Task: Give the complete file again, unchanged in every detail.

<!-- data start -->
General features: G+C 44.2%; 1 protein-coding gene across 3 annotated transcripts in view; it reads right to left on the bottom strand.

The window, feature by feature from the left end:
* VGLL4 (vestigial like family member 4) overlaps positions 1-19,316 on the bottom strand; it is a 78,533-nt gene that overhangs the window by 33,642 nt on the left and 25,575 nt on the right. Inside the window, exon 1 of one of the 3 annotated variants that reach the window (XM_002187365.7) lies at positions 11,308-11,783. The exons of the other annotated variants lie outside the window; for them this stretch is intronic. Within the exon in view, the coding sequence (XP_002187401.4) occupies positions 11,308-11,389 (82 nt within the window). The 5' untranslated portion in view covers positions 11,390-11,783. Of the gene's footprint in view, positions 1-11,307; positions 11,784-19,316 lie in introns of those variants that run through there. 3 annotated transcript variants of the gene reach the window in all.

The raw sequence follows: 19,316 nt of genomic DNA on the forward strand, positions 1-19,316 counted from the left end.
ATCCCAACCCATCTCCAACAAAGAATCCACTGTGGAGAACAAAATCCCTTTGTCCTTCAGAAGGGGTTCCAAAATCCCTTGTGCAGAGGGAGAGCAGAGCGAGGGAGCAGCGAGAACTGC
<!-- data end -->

General features: G+C 44.2%; 1 protein-coding gene across 3 annotated transcripts in view; it reads right to left on the bottom strand.

The window, feature by feature from the left end:
* VGLL4 (vestigial like family member 4) overlaps positions 1-19,316 on the bottom strand; it is a 78,533-nt gene that overhangs the window by 33,642 nt on the left and 25,575 nt on the right. Inside the window, exon 1 of one of the 3 annotated variants that reach the window (XM_002187365.7) lies at positions 11,308-11,783. The exons of the other annotated variants lie outside the window; for them this stretch is intronic. Within the exon in view, the coding sequence (XP_002187401.4) occupies positions 11,308-11,389 (82 nt within the window). The 5' untranslated portion in view covers positions 11,390-11,783. Of the gene's footprint in view, positions 1-11,307; positions 11,784-19,316 lie in introns of those variants that run through there. 3 annotated transcript variants of the gene reach the window in all.

The raw sequence follows: 19,316 nt of genomic DNA on the forward strand, positions 1-19,316 counted from the left end.
ATCCCAACCCATCTCCAACAAAGAATCCACTGTGGAGAACAAAATCCCTTTGTCCTTCAGAAGGGGTTCCAAAATCCCTTGTGCAGAGGGAGAGCAGAGCGAGGGAGCAGCGAGAACTGC